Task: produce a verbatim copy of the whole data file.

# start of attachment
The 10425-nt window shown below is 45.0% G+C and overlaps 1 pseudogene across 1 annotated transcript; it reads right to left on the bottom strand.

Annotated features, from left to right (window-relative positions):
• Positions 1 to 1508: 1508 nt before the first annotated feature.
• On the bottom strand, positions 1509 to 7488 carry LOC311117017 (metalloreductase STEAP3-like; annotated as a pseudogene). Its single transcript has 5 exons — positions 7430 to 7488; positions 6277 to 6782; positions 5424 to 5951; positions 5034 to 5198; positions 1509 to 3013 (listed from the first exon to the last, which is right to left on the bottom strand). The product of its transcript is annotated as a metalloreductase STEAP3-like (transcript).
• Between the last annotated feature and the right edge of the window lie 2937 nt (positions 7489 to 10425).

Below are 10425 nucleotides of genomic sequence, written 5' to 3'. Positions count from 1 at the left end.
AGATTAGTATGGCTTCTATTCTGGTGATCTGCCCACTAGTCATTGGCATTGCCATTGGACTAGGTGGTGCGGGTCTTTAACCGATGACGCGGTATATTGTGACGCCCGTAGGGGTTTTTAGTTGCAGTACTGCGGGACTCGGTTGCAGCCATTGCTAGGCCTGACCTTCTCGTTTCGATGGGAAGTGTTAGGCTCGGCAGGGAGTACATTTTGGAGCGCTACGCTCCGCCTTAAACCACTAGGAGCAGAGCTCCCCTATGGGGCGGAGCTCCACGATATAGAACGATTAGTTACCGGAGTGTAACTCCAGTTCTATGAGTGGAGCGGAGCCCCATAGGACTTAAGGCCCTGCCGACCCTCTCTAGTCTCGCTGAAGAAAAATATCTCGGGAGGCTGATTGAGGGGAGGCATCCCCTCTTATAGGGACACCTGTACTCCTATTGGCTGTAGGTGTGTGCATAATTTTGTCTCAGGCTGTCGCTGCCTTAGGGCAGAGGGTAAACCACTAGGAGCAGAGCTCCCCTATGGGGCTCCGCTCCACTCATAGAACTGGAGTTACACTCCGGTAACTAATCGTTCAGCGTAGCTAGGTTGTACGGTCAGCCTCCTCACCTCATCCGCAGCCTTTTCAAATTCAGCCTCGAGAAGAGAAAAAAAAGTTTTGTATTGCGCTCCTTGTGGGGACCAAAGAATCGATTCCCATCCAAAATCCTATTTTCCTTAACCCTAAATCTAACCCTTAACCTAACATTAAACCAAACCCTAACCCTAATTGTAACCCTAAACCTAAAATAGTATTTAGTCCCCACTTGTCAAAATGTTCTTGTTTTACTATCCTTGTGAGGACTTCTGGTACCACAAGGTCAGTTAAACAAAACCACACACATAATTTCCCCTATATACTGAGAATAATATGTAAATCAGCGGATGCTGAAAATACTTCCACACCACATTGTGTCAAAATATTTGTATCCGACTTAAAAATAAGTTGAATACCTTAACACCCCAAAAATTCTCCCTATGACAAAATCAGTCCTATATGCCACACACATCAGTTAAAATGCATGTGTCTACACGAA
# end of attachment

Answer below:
The 10425-nt window shown below is 45.0% G+C and overlaps 1 pseudogene across 1 annotated transcript; it reads right to left on the bottom strand.

Annotated features, from left to right (window-relative positions):
• Positions 1 to 1508: 1508 nt before the first annotated feature.
• On the bottom strand, positions 1509 to 7488 carry LOC311117017 (metalloreductase STEAP3-like; annotated as a pseudogene). Its single transcript has 5 exons — positions 7430 to 7488; positions 6277 to 6782; positions 5424 to 5951; positions 5034 to 5198; positions 1509 to 3013 (listed from the first exon to the last, which is right to left on the bottom strand). The product of its transcript is annotated as a metalloreductase STEAP3-like (transcript).
• Between the last annotated feature and the right edge of the window lie 2937 nt (positions 7489 to 10425).

Below are 10425 nucleotides of genomic sequence, written 5' to 3'. Positions count from 1 at the left end.
AGATTAGTATGGCTTCTATTCTGGTGATCTGCCCACTAGTCATTGGCATTGCCATTGGACTAGGTGGTGCGGGTCTTTAACCGATGACGCGGTATATTGTGACGCCCGTAGGGGTTTTTAGTTGCAGTACTGCGGGACTCGGTTGCAGCCATTGCTAGGCCTGACCTTCTCGTTTCGATGGGAAGTGTTAGGCTCGGCAGGGAGTACATTTTGGAGCGCTACGCTCCGCCTTAAACCACTAGGAGCAGAGCTCCCCTATGGGGCGGAGCTCCACGATATAGAACGATTAGTTACCGGAGTGTAACTCCAGTTCTATGAGTGGAGCGGAGCCCCATAGGACTTAAGGCCCTGCCGACCCTCTCTAGTCTCGCTGAAGAAAAATATCTCGGGAGGCTGATTGAGGGGAGGCATCCCCTCTTATAGGGACACCTGTACTCCTATTGGCTGTAGGTGTGTGCATAATTTTGTCTCAGGCTGTCGCTGCCTTAGGGCAGAGGGTAAACCACTAGGAGCAGAGCTCCCCTATGGGGCTCCGCTCCACTCATAGAACTGGAGTTACACTCCGGTAACTAATCGTTCAGCGTAGCTAGGTTGTACGGTCAGCCTCCTCACCTCATCCGCAGCCTTTTCAAATTCAGCCTCGAGAAGAGAAAAAAAAGTTTTGTATTGCGCTCCTTGTGGGGACCAAAGAATCGATTCCCATCCAAAATCCTATTTTCCTTAACCCTAAATCTAACCCTTAACCTAACATTAAACCAAACCCTAACCCTAATTGTAACCCTAAACCTAAAATAGTATTTAGTCCCCACTTGTCAAAATGTTCTTGTTTTACTATCCTTGTGAGGACTTCTGGTACCACAAGGTCAGTTAAACAAAACCACACACATAATTTCCCCTATATACTGAGAATAATATGTAAATCAGCGGATGCTGAAAATACTTCCACACCACATTGTGTCAAAATATTTGTATCCGACTTAAAAATAAGTTGAATACCTTAACACCCCAAAAATTCTCCCTATGACAAAATCAGTCCTATATGCCACACACATCAGTTAAAATGCATGTGTCTACACGAA